Wisdom is different from information. A person can memorize the entire Oxford English Dictionary and still not have a clue as to how to live in a way that is fulfilling and life-enhancing. Wisdom is not about information, but about understanding how to live a fulfilling life.

People often think that wisdom comes from experience. It is true that as we live and act, we have a chance to learn from our successes and mistakes. However, you’ve no doubt met many people who go through experience after experience and yet seem to learn little.

Wisdom actually comes from a part of the mind, called the buddhi, in yoga. Buddhi is the instrument of understanding; it’s our inner-guide. It’s function is to make discriminations and choices. When the buddhi is offline, no amount of information will result in wisdom. For buddhi to do its job, it has to be fed good information, and we need to be able to receive and act on buddhi’s output. Yoga-meditation provides an efficient program for doing this.

Feeding good information to buddhi involves training our mind and senses to focus and concentrate. When our attention is jumping all over, from thing to thing, never sitting still, it doesn’t take in clean information. If you constantly change the channel on a television, you’ll never see any particular program and just watch a lot of static, and this is what happens when the mind is always jumping.

Getting accurate information to the buddhi requires focusing our awareness. This is where the practice of pratyāhāra, volitionally directing our awareness onto a chosen focus, comes in. Pratyāhāra builds an ability to point our attention, like a spotlight, onto whatever object we want to gather information about. When this spotlight is on an object, we can see it.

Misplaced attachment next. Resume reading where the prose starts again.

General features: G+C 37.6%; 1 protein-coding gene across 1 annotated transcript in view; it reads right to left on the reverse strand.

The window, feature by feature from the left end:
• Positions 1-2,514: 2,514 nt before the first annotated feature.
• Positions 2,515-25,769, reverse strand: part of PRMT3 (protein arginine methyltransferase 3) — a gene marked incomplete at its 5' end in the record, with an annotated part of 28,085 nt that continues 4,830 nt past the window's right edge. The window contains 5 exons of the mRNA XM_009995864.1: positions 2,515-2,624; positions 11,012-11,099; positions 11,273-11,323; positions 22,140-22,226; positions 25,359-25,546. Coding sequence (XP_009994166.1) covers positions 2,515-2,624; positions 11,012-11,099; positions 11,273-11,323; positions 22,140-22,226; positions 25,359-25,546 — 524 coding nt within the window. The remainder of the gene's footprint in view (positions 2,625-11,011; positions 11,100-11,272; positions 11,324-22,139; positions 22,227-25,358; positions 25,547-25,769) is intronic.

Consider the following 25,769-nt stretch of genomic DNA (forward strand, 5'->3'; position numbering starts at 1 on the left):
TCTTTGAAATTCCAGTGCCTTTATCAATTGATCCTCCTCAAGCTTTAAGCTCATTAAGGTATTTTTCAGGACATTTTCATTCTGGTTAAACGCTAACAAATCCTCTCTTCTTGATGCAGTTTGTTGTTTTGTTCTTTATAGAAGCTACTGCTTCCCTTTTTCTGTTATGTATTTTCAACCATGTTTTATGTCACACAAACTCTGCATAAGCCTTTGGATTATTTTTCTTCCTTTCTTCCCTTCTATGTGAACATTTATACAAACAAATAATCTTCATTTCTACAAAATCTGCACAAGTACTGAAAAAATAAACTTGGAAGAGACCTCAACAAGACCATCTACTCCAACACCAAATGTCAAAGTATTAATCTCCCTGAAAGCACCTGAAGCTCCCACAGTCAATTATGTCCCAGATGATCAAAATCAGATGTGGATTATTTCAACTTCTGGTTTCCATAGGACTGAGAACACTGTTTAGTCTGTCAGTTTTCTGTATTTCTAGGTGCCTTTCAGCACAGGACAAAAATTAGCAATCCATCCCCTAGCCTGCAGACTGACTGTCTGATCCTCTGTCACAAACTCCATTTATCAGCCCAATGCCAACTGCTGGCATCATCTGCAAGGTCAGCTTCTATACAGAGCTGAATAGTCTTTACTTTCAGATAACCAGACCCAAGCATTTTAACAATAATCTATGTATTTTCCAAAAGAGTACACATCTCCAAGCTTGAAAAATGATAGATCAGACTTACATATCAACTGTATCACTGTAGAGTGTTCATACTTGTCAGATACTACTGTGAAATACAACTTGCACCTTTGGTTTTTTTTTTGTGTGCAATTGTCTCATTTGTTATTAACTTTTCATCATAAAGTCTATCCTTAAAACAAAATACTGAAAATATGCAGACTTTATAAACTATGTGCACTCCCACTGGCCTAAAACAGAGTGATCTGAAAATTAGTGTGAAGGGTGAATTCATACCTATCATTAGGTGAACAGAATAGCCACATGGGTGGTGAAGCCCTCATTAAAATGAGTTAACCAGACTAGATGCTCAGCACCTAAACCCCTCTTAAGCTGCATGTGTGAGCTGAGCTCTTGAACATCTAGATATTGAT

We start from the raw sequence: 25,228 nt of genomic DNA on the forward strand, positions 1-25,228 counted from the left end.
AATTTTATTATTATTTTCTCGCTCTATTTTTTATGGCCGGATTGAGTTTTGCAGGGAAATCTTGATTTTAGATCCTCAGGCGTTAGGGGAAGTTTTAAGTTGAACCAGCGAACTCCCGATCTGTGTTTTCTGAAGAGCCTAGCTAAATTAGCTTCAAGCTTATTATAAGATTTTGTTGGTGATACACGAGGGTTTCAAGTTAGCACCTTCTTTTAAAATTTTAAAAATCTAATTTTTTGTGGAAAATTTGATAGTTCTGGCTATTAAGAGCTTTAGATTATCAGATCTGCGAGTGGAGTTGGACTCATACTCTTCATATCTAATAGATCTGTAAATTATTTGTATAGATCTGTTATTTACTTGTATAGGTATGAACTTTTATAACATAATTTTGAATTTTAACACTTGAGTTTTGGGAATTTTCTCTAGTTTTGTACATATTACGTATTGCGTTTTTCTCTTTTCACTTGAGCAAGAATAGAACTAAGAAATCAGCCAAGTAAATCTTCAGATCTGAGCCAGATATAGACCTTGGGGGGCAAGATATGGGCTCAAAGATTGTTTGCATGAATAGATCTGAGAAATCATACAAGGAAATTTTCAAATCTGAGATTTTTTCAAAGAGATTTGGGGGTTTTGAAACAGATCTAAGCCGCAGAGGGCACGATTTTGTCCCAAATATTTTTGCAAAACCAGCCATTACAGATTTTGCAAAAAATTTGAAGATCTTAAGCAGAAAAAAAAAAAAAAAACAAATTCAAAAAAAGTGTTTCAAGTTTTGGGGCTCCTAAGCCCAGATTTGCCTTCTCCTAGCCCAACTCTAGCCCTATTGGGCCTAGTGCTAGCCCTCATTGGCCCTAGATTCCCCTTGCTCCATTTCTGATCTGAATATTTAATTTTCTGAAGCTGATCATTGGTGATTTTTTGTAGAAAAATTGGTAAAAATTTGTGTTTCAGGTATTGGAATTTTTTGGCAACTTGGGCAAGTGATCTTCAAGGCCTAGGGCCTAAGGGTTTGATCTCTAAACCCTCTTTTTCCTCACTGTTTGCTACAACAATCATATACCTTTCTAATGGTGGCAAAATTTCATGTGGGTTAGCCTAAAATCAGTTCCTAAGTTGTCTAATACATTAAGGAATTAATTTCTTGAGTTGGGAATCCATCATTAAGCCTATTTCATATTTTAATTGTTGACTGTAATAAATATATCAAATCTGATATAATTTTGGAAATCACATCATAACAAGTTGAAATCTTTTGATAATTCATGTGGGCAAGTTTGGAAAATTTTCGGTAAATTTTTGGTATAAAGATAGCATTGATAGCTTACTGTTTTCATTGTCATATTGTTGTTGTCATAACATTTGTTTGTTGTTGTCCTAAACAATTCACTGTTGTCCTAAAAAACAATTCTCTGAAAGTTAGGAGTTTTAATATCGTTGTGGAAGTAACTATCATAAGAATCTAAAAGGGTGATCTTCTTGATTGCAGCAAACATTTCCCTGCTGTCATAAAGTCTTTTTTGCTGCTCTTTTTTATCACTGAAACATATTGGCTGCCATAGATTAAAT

Then, keeping the awareness focused there for a period of time provides further information. At first glance, we see the surface of an object, and as we keep our attention focused on the object over time through concentration, dharana, we perceive more subtleties. In this way the buddhi is able to gather the information it needs to do its job and make discriminations and choices.

Even when buddhi gets the information it needs to do it’s job, we still we need to be aware of the buddhi’s promptings to act in accordance with them. This is where meditation, dhyāna, comes in. Meditation enables us to witness the mind’s workings. As we acquire the ability to watch our mind through the window of meditation, we may begin to sense the subtle promptings of the buddhi, and tease them out from the background noise of the mind. It is then that we are able to put the buddhi’s wisdom into effect in our lives.

Because the practice of yoga-meditation involves pratyāhāra, dhāraṇā, and dhyāna, as one meditates, over time, his/her wisdom grows.

Editor’s Note:

Randall Krause (Mokshadeva) is a Senior Teacher and Mentor in the Himalayan Yoga Meditation Tradition. He spent years learning closely from Swami Veda Bharati, and time personally attending to Swamiji in India and elsewhere. He has taught the Himalayan Tradition in the USA, Europe, India (at Swami Rama Sadhaka Grama), and in Thailand and Taiwan.